Recent rain has assisted the fire fighting effort across the Mid North Coast district leaving nine fires remaining.
NSW Rural Fire Service (RFS) district officer Stuart Robb said the fires are now listed as patrol status after 30-150mm of rain fell across the region over the weekend.
Fire permits will remain suspended and will be reviewed after the Australia Day long weekend.
During the peak of the fires in November, Mr Robb said sadly there was a single fatality.
He said 150 homes, nine facilities and 303 outbuildings were destroyed. Meanwhile 68 homes, 16 facilities and 139 outbuildings were damaged.
Thanks to the efforts of firefighters, 2325 homes, facilities and outbuildings in the path of fires were saved.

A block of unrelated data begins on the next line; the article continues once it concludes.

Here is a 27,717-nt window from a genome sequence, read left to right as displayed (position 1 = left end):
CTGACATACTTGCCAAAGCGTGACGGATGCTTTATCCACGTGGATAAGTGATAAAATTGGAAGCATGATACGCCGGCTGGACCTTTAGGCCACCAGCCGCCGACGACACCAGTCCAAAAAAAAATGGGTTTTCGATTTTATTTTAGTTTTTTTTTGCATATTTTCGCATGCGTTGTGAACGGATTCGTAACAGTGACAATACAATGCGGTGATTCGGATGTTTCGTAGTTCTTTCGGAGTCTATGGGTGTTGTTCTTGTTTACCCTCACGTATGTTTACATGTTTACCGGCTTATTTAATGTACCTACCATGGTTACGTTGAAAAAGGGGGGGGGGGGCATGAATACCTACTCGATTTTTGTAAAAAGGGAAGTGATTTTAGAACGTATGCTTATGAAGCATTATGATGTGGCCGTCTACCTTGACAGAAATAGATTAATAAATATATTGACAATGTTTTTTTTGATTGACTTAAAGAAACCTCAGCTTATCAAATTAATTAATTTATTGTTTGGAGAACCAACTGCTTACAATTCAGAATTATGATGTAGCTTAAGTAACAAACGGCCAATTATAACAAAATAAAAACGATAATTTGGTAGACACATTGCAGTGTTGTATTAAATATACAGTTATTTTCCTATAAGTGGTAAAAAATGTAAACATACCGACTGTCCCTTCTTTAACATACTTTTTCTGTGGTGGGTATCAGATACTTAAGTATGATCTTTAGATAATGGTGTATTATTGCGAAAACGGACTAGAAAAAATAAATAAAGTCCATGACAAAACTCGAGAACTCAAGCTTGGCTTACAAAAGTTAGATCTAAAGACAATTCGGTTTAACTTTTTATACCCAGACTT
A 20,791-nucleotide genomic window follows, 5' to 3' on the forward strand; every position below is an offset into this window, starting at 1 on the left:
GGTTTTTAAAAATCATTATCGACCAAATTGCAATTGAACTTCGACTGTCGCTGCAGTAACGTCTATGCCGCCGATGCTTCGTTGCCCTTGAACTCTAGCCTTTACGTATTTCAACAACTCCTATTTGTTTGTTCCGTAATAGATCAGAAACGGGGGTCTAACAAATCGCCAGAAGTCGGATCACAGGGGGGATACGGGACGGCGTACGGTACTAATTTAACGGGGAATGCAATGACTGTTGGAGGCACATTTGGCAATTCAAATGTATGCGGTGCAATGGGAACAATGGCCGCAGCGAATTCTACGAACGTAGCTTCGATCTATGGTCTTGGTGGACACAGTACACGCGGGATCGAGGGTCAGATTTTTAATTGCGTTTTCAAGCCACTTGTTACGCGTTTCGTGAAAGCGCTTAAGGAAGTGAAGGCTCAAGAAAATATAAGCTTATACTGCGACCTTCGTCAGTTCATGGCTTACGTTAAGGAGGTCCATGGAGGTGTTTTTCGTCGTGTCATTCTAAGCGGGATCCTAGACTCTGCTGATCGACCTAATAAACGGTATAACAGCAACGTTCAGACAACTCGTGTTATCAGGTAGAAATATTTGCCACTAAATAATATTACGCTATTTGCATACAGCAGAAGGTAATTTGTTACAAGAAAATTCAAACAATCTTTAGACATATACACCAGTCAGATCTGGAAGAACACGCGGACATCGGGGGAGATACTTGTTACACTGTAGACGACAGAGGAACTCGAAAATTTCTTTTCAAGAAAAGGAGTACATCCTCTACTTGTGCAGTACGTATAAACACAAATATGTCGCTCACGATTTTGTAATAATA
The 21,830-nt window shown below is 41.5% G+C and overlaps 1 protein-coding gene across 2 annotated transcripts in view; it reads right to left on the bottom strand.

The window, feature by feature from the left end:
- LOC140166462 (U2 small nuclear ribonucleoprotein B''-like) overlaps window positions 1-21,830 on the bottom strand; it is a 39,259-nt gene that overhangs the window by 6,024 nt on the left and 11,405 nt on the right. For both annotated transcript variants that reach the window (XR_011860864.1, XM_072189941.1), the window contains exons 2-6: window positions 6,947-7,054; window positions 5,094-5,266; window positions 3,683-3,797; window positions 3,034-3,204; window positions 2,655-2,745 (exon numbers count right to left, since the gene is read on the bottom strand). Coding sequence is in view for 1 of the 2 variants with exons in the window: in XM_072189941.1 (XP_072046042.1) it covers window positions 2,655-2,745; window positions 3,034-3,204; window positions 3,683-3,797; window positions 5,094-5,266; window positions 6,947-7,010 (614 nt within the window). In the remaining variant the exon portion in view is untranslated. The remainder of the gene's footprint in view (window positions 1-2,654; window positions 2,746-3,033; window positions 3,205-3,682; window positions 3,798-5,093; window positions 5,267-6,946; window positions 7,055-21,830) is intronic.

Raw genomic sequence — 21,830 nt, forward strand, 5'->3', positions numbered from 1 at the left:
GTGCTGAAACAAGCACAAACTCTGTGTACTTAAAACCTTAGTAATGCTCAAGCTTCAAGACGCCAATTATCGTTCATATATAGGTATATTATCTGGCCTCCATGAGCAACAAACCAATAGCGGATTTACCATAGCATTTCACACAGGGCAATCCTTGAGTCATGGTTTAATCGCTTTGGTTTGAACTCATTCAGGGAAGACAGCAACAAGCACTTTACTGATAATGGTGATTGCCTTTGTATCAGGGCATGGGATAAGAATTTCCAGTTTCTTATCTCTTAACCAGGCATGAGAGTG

Between November 7 and 14 there were over 500 fire fighters and 200 fire trucks from NSW RFS, FRNSW, Forestry Corporation and NPWS on the fire ground.
Over 20 aircraft and 125 heavy plant machinery supported the firefighting operations.
There were 26 emergency warnings issued to communities across the Mid North Coast from November 8 to November 14.
According to the NSW RFS, over the past six months there have been 58 fires over five hectares in size. These fires have burnt a total of 420,000 hectares of bushland.
"This represents over 30 per cent of the total local government area," Mr Robb said.
Firefighters from New Zealand, Tasmania, South Australia, Victoria, ACT and Canada have supported the firefighting across the Mid Coast District.
The Lindfield Park blaze was the first fire to start in the district on July 18.
"There have been significant challenges with this fire, as it is burning in a saline wetland and peat," Mr Robb said.
"A strategy was implemented in August to rehydrate the wetland. The process is ongoing and to date we have pumped over 42 mega litres into the wetland to extinguish the peat fire."
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